Employee work/life dissatisfaction can be traced to the pressure on employees to achieve more with fewer resources. Therefore, achieving a better work/life balance will require a long-term strategic endeavor and management’s willingness to address this underlying issue.
Companies that provide their employees with a healthy work/life balance can reduce turnover significantly and potentially save millions of dollars. But what constitutes a healthy work/life balance and how can companies achieve that goal?
First, let’s look at the numbers. A recent Hay Group Insight study found that potential future turnover among organizations that are perceived to offer a poor work/life balance is ten percentage points higher than potential future turnover in organizations that rank in the top 20% in terms of work/life balance.
The study found that 27% of employees in the former organizations plan to leave their employers within the next two years, compared to 17% in organizations at the top in terms of work/life balance offered. To put this difference in monetary terms, the Hay Group Insight assumes that this level of turnover will occur among employees earning $35,000 per year and that replacing these employees will cost companies half of each departed employee’s salary ($17,500 per employee). Using those assumptions, the additional turnover experienced by companies with a poor work/life balance would cost an organization with 10,000 employees an estimated $17.5 million over two years.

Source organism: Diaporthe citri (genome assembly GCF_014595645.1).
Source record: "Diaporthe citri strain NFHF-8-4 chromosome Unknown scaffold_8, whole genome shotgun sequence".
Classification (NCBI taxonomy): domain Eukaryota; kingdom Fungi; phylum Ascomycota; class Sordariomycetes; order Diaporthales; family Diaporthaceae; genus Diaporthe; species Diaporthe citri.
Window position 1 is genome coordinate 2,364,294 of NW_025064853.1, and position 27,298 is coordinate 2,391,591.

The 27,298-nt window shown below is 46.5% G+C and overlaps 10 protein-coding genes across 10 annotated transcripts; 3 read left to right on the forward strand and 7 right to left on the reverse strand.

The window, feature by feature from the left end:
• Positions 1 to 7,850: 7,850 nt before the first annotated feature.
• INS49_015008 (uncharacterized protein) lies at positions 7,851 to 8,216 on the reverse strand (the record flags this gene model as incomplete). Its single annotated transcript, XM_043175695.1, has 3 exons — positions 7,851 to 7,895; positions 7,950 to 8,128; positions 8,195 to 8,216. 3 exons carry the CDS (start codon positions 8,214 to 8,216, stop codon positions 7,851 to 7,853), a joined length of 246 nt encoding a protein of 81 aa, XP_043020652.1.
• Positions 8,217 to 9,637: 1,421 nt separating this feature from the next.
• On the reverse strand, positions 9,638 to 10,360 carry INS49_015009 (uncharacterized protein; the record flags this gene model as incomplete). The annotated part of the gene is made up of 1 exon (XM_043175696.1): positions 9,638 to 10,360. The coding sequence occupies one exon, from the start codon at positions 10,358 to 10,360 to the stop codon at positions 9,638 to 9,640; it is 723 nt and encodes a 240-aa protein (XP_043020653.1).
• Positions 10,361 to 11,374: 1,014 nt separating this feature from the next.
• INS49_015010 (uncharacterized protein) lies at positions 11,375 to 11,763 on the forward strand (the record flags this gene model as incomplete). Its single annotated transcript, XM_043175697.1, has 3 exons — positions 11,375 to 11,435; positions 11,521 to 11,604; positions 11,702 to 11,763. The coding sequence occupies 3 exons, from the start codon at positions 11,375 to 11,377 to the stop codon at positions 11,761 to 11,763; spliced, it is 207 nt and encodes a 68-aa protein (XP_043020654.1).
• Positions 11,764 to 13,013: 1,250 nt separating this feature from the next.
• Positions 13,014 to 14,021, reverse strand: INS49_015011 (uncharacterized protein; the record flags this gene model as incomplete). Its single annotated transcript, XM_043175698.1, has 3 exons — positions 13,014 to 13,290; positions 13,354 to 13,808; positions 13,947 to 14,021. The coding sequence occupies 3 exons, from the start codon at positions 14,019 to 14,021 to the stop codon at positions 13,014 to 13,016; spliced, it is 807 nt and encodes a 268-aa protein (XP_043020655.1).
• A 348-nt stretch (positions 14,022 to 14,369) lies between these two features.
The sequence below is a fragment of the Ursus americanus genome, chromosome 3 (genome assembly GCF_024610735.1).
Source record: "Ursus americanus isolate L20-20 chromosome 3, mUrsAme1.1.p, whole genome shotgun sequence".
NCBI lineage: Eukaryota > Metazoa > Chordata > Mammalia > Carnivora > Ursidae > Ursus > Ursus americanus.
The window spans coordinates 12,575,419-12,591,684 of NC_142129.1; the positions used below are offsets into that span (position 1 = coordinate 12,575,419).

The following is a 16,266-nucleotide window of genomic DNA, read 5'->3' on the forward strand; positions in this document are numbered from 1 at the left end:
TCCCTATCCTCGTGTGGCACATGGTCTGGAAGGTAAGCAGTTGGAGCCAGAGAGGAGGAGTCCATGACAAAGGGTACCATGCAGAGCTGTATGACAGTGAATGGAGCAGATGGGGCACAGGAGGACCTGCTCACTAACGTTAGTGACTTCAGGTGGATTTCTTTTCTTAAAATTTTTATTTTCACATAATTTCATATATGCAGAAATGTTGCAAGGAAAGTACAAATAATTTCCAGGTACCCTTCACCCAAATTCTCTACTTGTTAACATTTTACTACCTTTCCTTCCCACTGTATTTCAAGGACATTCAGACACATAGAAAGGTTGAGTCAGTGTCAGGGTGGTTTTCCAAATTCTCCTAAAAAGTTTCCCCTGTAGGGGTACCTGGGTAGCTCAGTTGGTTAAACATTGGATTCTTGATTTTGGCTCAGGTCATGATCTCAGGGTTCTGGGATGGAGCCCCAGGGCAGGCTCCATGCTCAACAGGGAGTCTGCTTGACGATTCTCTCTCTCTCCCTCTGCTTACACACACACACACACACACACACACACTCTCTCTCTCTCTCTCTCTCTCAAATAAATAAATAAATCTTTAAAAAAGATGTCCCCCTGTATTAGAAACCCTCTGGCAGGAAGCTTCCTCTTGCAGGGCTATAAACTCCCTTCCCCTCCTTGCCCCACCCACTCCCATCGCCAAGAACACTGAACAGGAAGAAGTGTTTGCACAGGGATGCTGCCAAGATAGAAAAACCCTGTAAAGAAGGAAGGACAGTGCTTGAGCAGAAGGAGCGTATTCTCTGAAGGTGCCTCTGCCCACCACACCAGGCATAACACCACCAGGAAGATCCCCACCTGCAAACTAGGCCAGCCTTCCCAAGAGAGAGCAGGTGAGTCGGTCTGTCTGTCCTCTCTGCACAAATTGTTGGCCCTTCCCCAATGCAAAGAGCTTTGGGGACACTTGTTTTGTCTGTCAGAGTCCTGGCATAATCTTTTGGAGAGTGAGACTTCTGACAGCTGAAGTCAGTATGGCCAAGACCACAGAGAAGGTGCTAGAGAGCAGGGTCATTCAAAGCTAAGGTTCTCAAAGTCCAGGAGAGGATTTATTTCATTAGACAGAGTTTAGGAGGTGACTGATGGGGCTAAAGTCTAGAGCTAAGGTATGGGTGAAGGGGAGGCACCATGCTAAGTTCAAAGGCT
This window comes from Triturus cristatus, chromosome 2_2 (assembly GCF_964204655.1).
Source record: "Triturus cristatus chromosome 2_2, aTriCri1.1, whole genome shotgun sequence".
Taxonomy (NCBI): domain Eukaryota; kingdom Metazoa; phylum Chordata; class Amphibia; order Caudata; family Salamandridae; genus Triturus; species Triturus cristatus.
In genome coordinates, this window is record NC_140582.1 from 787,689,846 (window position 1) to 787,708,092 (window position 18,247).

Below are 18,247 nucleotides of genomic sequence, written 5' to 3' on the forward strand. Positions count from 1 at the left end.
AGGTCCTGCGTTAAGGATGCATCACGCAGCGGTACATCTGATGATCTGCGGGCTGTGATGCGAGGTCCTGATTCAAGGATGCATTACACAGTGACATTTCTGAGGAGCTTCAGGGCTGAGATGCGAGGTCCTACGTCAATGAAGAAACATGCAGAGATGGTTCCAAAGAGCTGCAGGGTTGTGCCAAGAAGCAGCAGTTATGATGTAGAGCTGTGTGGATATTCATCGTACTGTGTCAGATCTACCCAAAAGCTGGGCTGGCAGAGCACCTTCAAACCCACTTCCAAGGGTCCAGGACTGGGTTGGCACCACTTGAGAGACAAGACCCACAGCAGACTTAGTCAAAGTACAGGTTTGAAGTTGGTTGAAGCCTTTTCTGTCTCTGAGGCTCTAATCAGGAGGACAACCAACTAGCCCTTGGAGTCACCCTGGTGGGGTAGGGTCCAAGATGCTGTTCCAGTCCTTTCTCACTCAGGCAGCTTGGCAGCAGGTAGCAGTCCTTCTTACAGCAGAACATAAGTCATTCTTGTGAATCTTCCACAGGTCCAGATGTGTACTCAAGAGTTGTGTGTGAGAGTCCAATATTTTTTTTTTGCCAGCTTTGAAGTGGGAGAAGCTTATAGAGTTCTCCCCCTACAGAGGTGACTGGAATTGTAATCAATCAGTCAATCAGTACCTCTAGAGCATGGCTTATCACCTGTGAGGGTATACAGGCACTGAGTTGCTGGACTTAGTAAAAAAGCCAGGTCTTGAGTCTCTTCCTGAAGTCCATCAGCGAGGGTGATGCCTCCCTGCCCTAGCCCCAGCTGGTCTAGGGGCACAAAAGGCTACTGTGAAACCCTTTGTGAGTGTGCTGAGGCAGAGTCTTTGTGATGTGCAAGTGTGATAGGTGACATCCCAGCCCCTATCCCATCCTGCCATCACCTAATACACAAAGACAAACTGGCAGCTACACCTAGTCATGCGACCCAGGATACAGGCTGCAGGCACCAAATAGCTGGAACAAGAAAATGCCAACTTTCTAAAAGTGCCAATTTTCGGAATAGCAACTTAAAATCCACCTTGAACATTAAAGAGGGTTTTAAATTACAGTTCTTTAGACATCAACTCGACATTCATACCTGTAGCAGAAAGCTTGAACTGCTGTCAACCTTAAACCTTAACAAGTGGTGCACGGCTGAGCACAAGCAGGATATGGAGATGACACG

To achieve the high level of work/life balance necessary to avoid this additional turnover and collect this work/life dividend, companies need to look beyond the usual efforts in this area. For example, telecommuting programs and flexible work schedules are a good start but they alone are not enough, says Mark Royal, senior principal at Hay Group Insight who conducted the study.
Instead, Royal traces employee work/life dissatisfaction to the pressure on employees to achieve more and more with fewer resources, a circumstance that has been widespread since the recession. Therefore, achieving a better work/life balance will require a long-term strategic endeavor and management’s willingness to address this underlying issue. For example, companies can focus on efforts to help employees work more productively and to rebuild their workforces with the ultimate goal of helping employees to become more efficient in their work, “leaving more time to attend to personal responsibilities and garnering higher levels of organizational loyalty,” says Royal.
These efforts are likely to pay in ways beyond reducing turnover. Companies recognized as leaders in work/life balance are also more likely to see greater employee satisfaction when it comes to pay levels. Among these organizations, 58% of employees believe that “I am paid fairly for the work I do,” compared to just over one-third of the employees working in organizations with a poor work/life balance.
These strong work/life companies are also viewed by 71% of their employees as having a good or very good ability to attract high quality employees. Only 45% of employees in companies with poor work/life balance say the same.
Even as the stakes are high for companies that want to improve the work/life balance available to employees, employee concerns about work/life issues continue to grow. Last year, 39% of employees in the Hay Group Insight’s study said that they have a good work/life balance, compared to 32% in 2011.